Health & LifestyleSports

7 Black Muslim Women Who Have Incorporated Their Hijabs Into Sports

By Fatima Kermali

The sports scene is slowly changing as players uphold their beliefs on the playing field. Muslim women donned with the hijab, the Islamic covering of the head and body, have taken to their game and left a lasting impression in the world of sports. They have demonstrated that their identity is not separate from their sport which is always presented in a particular way.
Thus, six black Muslim women have paved forward for other female Muslim athletes to practice their faith while competing.

One of those women is Ibtihaj Muhammad, an Olympic medalist in fencing who was could more easily observe hijab during competition due to its head-to-toe equipment policies. This was also one of the reasons why this sport was chosen at a young age. Along with her perseverance, she was the first Black Muslim woman to earn a bronze medal at the 2016 Rio Olympics. Less than a year after the global competition, Nike decided to debut Pro-hijab for Muslim women due to all the media attention on her. Muhammad, herself had begun her modest fashion line, Louella, which has made a large impact. She continues to follow her dream as a professional fencer and aims to be an example for others as an observing Muslimah in sports because she understands the importance of having someone who represents you. “It’s always difficult when you don’t see someone excelling in something that you may have dreams or aspirations to participate in or excel at. It’s hard to see yourself in that space,” she says. Muhammad’s efforts paid off as the first hijabi Barbie was modeled after her.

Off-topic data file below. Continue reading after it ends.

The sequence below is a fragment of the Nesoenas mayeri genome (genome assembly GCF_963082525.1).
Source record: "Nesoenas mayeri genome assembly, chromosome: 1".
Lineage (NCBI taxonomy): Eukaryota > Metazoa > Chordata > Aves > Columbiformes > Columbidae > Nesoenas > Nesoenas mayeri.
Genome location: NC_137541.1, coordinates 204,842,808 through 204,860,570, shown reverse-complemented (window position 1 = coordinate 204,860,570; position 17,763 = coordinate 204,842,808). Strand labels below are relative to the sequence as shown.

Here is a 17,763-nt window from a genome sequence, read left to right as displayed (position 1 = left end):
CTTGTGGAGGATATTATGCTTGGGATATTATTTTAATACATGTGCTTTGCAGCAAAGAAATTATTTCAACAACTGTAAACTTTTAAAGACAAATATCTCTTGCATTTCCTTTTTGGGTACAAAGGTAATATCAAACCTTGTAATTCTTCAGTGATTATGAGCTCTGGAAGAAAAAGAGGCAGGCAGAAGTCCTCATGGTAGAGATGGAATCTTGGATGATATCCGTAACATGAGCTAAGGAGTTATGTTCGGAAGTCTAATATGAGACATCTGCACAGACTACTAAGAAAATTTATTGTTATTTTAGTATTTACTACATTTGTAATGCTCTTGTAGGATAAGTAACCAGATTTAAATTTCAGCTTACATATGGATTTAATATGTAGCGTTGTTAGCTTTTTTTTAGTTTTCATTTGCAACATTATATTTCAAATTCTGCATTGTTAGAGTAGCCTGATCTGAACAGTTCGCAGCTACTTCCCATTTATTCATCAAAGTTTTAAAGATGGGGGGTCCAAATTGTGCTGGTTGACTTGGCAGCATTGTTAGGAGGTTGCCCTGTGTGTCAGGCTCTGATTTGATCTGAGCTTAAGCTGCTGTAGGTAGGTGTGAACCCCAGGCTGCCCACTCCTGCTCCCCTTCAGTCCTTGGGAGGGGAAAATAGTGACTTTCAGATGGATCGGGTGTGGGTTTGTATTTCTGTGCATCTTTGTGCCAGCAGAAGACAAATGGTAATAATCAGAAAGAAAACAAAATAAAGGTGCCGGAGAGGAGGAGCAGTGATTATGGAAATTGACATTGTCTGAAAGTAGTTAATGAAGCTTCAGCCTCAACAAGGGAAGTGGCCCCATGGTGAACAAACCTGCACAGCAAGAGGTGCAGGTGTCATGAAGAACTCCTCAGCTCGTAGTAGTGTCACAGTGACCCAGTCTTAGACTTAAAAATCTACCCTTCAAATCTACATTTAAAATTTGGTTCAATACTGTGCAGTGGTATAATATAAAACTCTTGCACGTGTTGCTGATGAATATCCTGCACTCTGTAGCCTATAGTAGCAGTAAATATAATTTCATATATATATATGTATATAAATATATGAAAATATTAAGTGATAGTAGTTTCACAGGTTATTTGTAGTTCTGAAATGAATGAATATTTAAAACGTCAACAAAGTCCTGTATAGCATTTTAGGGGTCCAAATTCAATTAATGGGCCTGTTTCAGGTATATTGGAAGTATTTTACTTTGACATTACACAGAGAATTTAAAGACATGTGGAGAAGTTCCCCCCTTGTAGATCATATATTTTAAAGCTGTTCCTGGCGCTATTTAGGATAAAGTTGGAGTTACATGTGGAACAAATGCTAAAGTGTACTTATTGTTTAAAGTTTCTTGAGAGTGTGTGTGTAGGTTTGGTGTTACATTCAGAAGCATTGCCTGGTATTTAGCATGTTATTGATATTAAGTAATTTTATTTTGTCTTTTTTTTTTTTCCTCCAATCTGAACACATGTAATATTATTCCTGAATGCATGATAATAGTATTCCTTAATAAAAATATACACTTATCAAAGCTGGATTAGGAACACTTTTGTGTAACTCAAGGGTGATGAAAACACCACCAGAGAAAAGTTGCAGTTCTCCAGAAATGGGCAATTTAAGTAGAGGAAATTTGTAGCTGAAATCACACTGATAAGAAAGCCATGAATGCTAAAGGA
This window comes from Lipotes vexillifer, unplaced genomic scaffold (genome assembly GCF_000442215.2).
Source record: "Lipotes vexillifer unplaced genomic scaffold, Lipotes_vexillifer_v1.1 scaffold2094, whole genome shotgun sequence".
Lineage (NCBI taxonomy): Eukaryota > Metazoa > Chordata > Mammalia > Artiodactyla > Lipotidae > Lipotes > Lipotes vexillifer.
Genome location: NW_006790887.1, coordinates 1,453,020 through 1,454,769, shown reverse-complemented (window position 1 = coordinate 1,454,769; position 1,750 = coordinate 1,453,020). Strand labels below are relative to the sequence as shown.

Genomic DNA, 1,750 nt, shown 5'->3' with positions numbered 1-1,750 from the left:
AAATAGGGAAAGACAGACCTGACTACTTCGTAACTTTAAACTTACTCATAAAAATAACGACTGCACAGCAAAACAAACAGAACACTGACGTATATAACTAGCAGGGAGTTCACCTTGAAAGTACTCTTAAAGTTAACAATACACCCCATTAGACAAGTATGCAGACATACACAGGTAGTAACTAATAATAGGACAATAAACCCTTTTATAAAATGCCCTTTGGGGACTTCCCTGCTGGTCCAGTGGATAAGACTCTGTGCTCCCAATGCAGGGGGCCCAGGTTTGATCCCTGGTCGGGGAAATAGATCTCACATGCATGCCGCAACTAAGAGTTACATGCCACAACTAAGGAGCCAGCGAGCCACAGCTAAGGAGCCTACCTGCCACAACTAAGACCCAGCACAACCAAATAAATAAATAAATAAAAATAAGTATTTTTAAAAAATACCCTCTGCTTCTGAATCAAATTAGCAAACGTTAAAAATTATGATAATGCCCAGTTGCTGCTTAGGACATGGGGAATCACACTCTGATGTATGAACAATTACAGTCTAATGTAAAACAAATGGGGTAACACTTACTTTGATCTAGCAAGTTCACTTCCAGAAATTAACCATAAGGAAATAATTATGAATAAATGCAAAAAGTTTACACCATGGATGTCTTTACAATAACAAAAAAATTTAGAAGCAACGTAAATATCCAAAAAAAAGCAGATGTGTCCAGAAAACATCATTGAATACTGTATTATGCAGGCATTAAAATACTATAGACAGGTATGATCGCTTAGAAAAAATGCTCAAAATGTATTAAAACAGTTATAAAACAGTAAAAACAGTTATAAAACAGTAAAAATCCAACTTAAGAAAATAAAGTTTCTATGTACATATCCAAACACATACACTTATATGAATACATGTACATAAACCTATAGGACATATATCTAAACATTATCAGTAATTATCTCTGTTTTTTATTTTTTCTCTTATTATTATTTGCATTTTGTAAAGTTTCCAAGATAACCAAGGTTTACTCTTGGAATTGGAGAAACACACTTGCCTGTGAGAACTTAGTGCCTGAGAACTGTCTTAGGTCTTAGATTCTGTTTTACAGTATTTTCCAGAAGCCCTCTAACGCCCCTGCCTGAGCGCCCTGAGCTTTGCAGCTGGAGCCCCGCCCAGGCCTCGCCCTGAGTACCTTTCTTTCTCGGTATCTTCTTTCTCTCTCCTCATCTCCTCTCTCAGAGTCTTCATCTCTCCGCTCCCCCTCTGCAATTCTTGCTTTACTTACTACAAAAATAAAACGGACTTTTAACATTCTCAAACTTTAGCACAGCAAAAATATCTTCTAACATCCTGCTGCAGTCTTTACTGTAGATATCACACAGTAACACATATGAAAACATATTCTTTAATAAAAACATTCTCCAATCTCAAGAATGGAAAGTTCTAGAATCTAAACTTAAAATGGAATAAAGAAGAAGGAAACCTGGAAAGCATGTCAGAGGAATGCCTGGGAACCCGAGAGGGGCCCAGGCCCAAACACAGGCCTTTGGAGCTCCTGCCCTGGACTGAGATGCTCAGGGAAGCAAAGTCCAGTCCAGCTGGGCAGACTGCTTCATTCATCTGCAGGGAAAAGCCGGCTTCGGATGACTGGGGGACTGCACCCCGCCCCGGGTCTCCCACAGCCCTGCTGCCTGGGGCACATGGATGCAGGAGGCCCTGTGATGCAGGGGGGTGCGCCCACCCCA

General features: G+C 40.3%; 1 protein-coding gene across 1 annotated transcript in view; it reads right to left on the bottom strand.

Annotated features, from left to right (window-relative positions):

Athlete Yasmin Hassan Farah competing in Table Tennis


Another fellow Olympian is Yasmin Farah Hassan, a Djiboutian table tennis player during the 2012 Summer Olympics. She made history by securing a spot for her country in the competition against her Brazilian opponent; this was an achievement in itself.


Zamzam Mohamed Farah


Also from East Africa, Somalian Zamzam Mohamed Farah also competed in the 2021 Olympic games. As a professional runner, she participated in a loosely fitting track outfit with a sports hijab. This changed the standards of her country illustrating that women can adhere to the hijab while participating in events usually regulated for men.


Zainab Alema, a mom, nurse, and Rugby player


Such is the case also for Zainab Alema, a mom, nurse, and Rugby player. She challenged a predominantly English sport by participating in a game that broke barriers. As she was resolute to smash the concept of a male elitist sport, Alema stated: “Muslim women are supposed to be at home cooking, cleaning, and having kids. That’s what we do to some extent, but we can do so much more. I am determined to smash those stereotypes” Zainab never thought about playing rugby – she didn’t even know women could. But from the moment she had to play during a PE lesson at 17, she enjoyed every second of it and never turned back. Zainab currently plays at Barnes Rugby Club Zainab and runs ‘Studs in the Mud’, where she uses rugby to enhance people’s lives for the better, shipping out kits around the world to give people, particularly women and children, the chance to play. She also has a project which aims to encourage more Muslim women to try the sport by utilizing social media. Alema has an Instagram page Muslimah Rugby bringing Rugby and Mulsim women to the forefront.